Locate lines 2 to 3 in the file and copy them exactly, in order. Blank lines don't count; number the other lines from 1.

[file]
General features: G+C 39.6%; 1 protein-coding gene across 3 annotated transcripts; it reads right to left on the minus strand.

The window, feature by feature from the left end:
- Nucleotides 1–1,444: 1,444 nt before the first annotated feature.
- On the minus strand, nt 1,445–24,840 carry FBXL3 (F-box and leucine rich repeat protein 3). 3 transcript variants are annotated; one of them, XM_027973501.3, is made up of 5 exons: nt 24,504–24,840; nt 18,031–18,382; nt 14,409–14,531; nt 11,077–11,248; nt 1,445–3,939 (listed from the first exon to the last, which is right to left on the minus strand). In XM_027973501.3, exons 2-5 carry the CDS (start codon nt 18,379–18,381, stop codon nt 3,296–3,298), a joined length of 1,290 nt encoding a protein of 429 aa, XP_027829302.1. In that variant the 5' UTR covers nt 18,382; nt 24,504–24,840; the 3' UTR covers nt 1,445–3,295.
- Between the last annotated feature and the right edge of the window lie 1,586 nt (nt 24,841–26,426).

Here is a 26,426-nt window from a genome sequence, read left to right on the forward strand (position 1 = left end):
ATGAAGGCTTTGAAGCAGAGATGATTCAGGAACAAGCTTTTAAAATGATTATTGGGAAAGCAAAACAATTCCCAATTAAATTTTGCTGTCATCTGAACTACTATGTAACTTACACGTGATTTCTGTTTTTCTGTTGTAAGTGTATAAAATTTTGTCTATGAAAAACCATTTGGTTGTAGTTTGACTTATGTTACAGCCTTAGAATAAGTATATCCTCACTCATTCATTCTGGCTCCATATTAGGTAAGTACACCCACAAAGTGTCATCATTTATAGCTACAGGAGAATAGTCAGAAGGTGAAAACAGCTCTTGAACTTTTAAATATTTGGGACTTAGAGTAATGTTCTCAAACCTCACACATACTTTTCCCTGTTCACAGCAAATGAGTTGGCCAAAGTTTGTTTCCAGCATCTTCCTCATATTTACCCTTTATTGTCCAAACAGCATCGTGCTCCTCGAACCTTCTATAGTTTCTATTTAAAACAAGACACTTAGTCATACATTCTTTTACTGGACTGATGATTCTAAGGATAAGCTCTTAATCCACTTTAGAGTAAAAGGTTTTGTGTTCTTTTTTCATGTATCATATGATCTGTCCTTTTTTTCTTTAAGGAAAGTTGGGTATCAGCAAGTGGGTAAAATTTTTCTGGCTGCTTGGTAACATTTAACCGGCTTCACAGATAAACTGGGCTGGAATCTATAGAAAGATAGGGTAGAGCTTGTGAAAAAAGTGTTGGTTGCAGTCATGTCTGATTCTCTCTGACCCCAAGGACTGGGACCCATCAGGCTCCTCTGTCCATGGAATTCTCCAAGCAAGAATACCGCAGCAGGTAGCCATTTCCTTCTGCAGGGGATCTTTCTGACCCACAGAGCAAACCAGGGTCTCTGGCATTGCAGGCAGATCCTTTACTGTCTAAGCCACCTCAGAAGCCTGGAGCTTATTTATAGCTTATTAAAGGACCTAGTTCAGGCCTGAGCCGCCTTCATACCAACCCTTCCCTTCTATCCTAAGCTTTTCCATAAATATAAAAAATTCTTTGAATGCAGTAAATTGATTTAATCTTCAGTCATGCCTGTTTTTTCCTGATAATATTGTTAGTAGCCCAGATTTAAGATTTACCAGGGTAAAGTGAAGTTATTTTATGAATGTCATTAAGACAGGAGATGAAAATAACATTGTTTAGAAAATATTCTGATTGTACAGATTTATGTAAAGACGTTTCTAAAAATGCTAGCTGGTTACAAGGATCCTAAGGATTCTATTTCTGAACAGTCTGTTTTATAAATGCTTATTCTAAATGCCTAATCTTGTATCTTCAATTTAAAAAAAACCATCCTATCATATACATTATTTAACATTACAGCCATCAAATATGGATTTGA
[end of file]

The window, feature by feature from the left end:
- Nucleotides 1–1,444: 1,444 nt before the first annotated feature.